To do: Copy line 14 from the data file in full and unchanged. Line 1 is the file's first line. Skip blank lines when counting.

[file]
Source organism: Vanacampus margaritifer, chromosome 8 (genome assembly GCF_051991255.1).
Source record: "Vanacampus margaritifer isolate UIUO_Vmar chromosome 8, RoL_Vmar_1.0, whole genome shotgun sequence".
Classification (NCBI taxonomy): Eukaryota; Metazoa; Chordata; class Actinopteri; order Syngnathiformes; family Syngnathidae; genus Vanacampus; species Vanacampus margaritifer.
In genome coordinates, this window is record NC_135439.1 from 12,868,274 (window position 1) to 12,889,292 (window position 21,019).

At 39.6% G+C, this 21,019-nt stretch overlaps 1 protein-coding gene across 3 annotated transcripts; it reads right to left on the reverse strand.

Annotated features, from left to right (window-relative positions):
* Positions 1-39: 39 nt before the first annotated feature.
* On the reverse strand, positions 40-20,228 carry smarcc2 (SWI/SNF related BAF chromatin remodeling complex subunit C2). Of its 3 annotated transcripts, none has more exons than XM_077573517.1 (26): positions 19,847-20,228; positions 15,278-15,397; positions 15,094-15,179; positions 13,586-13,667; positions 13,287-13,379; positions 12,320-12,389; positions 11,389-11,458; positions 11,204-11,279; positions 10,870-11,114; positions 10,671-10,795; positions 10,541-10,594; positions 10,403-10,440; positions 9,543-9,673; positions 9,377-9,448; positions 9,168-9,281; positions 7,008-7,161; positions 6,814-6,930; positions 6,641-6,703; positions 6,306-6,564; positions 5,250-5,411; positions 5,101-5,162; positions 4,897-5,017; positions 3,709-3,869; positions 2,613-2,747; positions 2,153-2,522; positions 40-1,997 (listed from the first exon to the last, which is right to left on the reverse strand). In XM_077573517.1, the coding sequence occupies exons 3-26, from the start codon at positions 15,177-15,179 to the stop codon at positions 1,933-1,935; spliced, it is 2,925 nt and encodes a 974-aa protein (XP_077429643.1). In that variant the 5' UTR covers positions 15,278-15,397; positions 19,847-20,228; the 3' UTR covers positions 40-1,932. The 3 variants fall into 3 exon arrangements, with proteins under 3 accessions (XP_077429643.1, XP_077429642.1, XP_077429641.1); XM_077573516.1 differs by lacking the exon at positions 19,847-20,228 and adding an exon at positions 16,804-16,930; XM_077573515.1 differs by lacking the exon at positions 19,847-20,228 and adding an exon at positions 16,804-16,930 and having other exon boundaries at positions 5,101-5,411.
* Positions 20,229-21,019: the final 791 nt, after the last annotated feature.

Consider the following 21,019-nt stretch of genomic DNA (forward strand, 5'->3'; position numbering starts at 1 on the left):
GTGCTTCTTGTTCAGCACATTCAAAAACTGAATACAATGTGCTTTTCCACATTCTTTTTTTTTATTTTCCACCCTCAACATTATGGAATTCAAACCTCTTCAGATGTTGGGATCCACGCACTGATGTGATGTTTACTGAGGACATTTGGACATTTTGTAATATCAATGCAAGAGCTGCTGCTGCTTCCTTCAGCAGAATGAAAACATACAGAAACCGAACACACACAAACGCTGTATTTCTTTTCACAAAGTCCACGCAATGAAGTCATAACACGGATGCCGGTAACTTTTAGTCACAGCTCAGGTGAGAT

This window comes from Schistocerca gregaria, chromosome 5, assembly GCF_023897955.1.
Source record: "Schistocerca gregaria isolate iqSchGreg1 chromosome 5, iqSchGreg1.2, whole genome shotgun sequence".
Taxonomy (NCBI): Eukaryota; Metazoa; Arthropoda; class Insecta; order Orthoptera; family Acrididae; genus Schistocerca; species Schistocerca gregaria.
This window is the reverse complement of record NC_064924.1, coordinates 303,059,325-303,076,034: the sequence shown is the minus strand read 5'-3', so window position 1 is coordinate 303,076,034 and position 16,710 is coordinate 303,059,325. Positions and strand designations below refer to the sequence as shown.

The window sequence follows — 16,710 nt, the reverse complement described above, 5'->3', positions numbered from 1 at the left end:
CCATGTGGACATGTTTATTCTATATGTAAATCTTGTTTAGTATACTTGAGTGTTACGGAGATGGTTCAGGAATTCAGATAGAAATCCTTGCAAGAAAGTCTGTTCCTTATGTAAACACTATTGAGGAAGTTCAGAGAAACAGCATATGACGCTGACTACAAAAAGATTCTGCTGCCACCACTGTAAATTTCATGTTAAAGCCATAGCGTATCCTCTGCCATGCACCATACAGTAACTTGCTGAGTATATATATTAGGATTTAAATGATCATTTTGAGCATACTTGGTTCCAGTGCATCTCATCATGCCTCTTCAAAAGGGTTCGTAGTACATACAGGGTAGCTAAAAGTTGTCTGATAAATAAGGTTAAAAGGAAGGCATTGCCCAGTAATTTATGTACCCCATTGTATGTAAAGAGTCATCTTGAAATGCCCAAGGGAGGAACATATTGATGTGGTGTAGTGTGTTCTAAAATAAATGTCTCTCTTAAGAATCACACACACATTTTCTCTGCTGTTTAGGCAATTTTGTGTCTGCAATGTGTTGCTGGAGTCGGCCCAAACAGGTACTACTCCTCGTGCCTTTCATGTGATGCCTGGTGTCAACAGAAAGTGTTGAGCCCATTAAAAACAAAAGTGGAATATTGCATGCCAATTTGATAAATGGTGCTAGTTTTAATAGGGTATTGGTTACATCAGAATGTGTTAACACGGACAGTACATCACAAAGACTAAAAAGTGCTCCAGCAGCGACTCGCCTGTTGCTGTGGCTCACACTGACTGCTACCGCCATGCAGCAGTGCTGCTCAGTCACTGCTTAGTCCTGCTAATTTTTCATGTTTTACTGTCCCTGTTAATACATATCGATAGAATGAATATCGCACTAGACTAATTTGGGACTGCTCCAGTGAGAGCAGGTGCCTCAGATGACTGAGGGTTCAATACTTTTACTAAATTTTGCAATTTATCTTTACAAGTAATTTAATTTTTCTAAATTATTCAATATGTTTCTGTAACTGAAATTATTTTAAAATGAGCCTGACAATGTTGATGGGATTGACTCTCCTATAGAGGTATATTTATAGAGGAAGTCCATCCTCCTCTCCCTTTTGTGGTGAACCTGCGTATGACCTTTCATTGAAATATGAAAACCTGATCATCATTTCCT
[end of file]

Taxonomy (NCBI): Eukaryota; Metazoa; Arthropoda; class Insecta; order Orthoptera; family Acrididae; genus Schistocerca; species Schistocerca gregaria.